On 4 September, the British 5th Infantry Division reached Bagnara Calabra, linked up with 1st Special Reconnaissance Squadron (which arrived by sea) and drove the 3rd Battalion, 15th Panzergrenadier Regiment from its position. On 7 September, contact was made with the Krüger Battle Group. On 8 September, the 231st Independent Brigade Group, under Brigadier Robert "Roy" Urquhart, was landed by sea at Pizzo Calabro, some 24 km (15 mi) behind the Nicotera defenses. They found themselves attacked from the north by a mobile force from 26th Panzer Division and from the south by the Krüger Battle Group which was withdrawing from the Nicotera position. After an initial attack which made no headway, the Krüger Battle Group veered away but the northern attack continued throughout the day before the whole German force withdrew at dusk.
Progress was slow as demolished bridges, roadblocks and mines delayed the Eighth Army. The nature of the countryside in the toe of Italy made it impossible to by-pass obstacles and so the Allies' speed of advance was entirely dependent on the rate at which their engineers could clear obstructions. Thus, Montgomery's objections to the operation were proved correct: the Eighth Army could not tie down German units that refused battle and the main obstacle to their advance was the terrain and German demolitions of roads and bridges.
By 8 September, Kesselring had concentrated Heinrich von Vietinghoff's 10th Army, ready to make a rapid response to any Allied landing. In Calabria, Herr's LXXVI Panzer Corps had two divisions concentrated in the Castrovillari area. Its third division, 1st Parachute Division (1. Fallschirmjäger-Division), was deployed toward Taranto. The rearguard in the toe was BattleGroup von Usedom, comprising a single battalion (1/67th Panzergrenadier Regiment) with detachments of artillery and engineers. Meanwhile, Hube's XIV Panzer Corps was positioned to face possible landings from the sea with 16th Panzer Division in the Gulf of Salerno, the Hermann Göring Division near Naples and the 15th Panzergrenadier Division to the north in the Gulf of Gaeta.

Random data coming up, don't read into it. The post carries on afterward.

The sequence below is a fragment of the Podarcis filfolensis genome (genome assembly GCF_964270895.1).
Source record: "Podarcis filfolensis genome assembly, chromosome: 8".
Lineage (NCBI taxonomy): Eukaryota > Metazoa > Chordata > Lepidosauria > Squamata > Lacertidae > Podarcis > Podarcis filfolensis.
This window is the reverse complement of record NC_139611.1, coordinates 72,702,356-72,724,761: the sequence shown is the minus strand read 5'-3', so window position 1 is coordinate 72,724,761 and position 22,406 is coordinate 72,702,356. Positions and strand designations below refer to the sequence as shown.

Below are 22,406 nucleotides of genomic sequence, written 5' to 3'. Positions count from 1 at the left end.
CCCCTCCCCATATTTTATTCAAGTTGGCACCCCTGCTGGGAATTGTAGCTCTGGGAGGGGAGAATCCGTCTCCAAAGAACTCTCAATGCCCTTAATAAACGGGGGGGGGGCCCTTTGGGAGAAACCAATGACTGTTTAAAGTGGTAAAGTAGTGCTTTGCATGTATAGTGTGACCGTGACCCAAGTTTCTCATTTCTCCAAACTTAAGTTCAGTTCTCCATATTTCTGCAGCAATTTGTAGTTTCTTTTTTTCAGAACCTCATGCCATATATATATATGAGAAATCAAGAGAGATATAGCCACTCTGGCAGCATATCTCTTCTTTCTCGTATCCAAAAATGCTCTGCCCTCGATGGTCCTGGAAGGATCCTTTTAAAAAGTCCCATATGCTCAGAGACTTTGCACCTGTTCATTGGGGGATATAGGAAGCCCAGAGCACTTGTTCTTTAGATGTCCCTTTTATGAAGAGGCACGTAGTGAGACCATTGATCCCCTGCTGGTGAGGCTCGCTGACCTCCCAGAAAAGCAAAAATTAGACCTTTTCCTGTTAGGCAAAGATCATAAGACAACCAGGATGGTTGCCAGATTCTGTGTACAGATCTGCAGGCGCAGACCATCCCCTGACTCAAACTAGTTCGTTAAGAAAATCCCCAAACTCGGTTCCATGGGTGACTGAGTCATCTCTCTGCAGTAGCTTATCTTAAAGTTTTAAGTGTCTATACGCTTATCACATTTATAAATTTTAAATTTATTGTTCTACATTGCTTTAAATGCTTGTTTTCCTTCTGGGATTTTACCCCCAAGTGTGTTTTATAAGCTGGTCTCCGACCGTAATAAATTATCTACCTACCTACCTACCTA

On 8 September (before the main invasion), the surrender of Italy to the Allies was announced, first by General Eisenhower, then in the Badoglio Proclamation by the Italian government. Italian units ceased combat and the Navy sailed to Allied ports to surrender. The German forces in Italy were prepared for this and implemented Operation Achse to disarm Italian units and occupy important defensive positions.